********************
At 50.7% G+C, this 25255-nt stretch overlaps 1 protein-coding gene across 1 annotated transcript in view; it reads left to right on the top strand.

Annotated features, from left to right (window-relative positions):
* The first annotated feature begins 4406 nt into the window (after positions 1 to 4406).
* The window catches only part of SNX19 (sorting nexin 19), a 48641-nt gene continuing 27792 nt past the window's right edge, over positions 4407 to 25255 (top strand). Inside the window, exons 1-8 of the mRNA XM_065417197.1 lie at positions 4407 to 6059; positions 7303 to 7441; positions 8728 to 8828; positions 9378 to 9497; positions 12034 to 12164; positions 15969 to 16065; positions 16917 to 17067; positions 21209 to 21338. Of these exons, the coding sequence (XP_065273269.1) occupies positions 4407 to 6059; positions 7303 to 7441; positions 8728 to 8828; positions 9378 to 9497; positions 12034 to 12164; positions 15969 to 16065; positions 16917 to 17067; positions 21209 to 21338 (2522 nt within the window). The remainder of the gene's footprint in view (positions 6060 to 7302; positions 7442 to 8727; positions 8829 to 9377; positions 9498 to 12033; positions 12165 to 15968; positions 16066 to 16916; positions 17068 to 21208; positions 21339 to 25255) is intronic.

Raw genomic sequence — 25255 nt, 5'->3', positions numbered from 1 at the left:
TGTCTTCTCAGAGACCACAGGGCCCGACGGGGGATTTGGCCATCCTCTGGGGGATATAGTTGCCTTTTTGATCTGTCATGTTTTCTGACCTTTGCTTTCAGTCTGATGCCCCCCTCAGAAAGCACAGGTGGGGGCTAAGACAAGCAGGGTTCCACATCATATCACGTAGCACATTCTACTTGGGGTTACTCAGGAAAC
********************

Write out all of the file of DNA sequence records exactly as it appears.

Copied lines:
At 50.7% G+C, this 25255-nt stretch overlaps 1 protein-coding gene across 1 annotated transcript in view; it reads left to right on the top strand.

Annotated features, from left to right (window-relative positions):
* The first annotated feature begins 4406 nt into the window (after positions 1 to 4406).
* The window catches only part of SNX19 (sorting nexin 19), a 48641-nt gene continuing 27792 nt past the window's right edge, over positions 4407 to 25255 (top strand). Inside the window, exons 1-8 of the mRNA XM_065417197.1 lie at positions 4407 to 6059; positions 7303 to 7441; positions 8728 to 8828; positions 9378 to 9497; positions 12034 to 12164; positions 15969 to 16065; positions 16917 to 17067; positions 21209 to 21338. Of these exons, the coding sequence (XP_065273269.1) occupies positions 4407 to 6059; positions 7303 to 7441; positions 8728 to 8828; positions 9378 to 9497; positions 12034 to 12164; positions 15969 to 16065; positions 16917 to 17067; positions 21209 to 21338 (2522 nt within the window). The remainder of the gene's footprint in view (positions 6060 to 7302; positions 7442 to 8727; positions 8829 to 9377; positions 9498 to 12033; positions 12165 to 15968; positions 16066 to 16916; positions 17068 to 21208; positions 21339 to 25255) is intronic.

Raw genomic sequence — 25255 nt, 5'->3', positions numbered from 1 at the left:
TGTCTTCTCAGAGACCACAGGGCCCGACGGGGGATTTGGCCATCCTCTGGGGGATATAGTTGCCTTTTTGATCTGTCATGTTTTCTGACCTTTGCTTTCAGTCTGATGCCCCCCTCAGAAAGCACAGGTGGGGGCTAAGACAAGCAGGGTTCCACATCATATCACGTAGCACATTCTACTTGGGGTTACTCAGGAAAC